Getting chipped means that she has  a built in ID. That is the main purpose of the chip. On the downside, the chip can only be read by a special reader and it is not at all obvious that a pet has been chipped. In the past, not all readers could read all chips, which was (and is) a problem. As such, you will want to make sure that your pet is chipped with the sort of chip that can be read in your area. Going with a national registry service, such as AKC also makes it more likely that the chip can be read anywhere.

Chipping seems to be fairly painless (Isis didn’t even flinch) and is supposed to be quite safe. It cost me about $50 to get Isis chipped and this included the “free” lifetime enrollment with the AKC. So, if Isis escapes, loses her collar and ends up at the animal shelter, I’ll get her back.

While I have not had to use the service, I feel a bit better knowing that she is chipped. I would, in fact, recommend it.

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Pets Inside

Posted in Miscellaneous, Relationships/Dating by Michael LaBossiere on August 9, 2009

One ongoing discussion I have had with a friend is whether pets should be allowed inside or not. My view is that they should (at least for pets like cats and dogs; horses probably should not be house pets). I have this view on non-rational grounds: I grew up that way and it seems normal to me.  in fact, it never occured to me to justify my view, at least until it was challenged.

The main reasons given as to why pets should be outside are that they are animals and that they dity things up (fur, literal dirt, barf , slobber and so on).

My reply about them being animals is that humans are also animals and this does not seem to entail that we should not be inside. Of course, some folks see humans as being distinct from animals. While I do agree that (most) humans are people, this distinction does not seem to warrant humans being allowed inside while entailing that all non-human animals should be outside.

The point about animals making things dirty is a reasonable point. After all, I have spent a great deal of time cleaning up after my pets and repairing the damage they have done. It would be easier and cleaner to keep them outside. However, my view on this is that the dirt and destruction are part of the cost/price of having a pet. As with most things, deciding whether it is worth it or not involves weighing the cost versus the value. In the case of my pets, I like having them around me and I feel better that I can see them. If they were always outside, I would be worried that I might not see that one of them was sick, hurt or in danger in time. Also, being outside all the time inceases the chances that they would become sick or injured. For me, the extra effort of cleaning up pet stuff and dealing with the fur problem is a reasonable trade for having my pets. I think the same way about my friends. Friendship comes with a cost, but I find my friends worth the effort.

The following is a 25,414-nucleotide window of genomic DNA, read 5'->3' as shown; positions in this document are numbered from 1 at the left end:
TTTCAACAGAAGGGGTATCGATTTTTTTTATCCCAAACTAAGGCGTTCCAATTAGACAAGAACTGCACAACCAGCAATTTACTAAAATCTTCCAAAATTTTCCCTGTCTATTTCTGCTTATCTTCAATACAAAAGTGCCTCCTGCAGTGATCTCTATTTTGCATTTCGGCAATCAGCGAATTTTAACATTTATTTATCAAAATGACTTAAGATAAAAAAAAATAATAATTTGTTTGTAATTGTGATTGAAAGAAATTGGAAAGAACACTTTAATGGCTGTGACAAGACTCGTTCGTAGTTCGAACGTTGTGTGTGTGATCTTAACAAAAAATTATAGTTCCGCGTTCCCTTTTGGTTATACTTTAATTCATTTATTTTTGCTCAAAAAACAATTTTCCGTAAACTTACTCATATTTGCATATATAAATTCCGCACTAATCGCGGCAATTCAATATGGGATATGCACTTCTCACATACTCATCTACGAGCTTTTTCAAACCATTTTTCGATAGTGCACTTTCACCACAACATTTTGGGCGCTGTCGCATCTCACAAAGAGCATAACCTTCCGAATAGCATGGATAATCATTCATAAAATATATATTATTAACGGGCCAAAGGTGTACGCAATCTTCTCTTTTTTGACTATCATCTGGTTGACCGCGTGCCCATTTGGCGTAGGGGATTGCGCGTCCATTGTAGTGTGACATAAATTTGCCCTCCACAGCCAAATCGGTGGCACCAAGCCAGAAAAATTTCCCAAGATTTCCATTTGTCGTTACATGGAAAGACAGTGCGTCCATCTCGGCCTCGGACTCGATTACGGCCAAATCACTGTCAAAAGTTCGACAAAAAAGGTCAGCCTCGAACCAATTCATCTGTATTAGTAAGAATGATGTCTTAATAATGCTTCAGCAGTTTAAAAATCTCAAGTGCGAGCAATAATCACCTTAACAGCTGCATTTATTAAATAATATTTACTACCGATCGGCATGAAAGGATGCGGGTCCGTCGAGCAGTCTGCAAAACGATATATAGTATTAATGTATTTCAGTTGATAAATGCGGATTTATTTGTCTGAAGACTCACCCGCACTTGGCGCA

I do recognize that this is my own subjective assessment. For some people, the mess of a pet outweighs any benefits that having a pet inside (or a pet at all) would provide. In such cases, it would be rational for that person to not have an indoor pet (or any pets at all). Or they might be willing to tolerate pets, provided that someone else did the cleaning and was aware of their concerns about pet messes.

While I am not a relativist about most things, I think that this is a case in which what is “right” is relative to each person. It is a matter of what the person values, what bothers him/her, and how they regard pets. I’m willing to deal with the extra cleaning, the occasional hair in my food, and even dog slobber on my clothes. But, this is my choice and others might have a different, but equally correct, view.

PETA & Vick’s Pits

Posted in Ethics by Michael LaBossiere on December 24, 2008

The other day I saw a brief bit on CNN about Michael Vick’s rescued pit bulls. As most people know, Vick got into considerable trouble for his horrible treatment of dogs. He and some associates trained and fought them. The dogs that lacked the desire to fight were killed, often in rather brutal ways.

When the dogs were rescued from Vick, PETA and the Human Society took the position that the dogs were beyond rehabilitation and that it would be a poor use of resources to try to do so. The bit I saw yesterday showed a PETA spokeswoman restating that view: although the rehabilitation worked in some cases, the dogs should have been euthanized and the money should have been spent to help other animals.

While this view struck me as heartless, a case can be made for her position. She is, of course, presenting a standard utilitarian approach: the action that should be taken is the one that generates the most good. So, if the resources spent to help Vick’s pit bulls could have helped many more animals, then the money should have been spent on the other animals.

This approach does match the commonly accepted principle of triage. Put a bit simply, it is the principle that medical resources are to be spent saving the most lives. This can mean allowing some people to die, but this is justified because saving more lives is better than saving fewer lives. The situation with the dogs can be looked at as a form a triage: while it would be best to help all animals, if all cannot be saved, then we should save more animals even if these means that some are not saved. On this view, PETA is correct.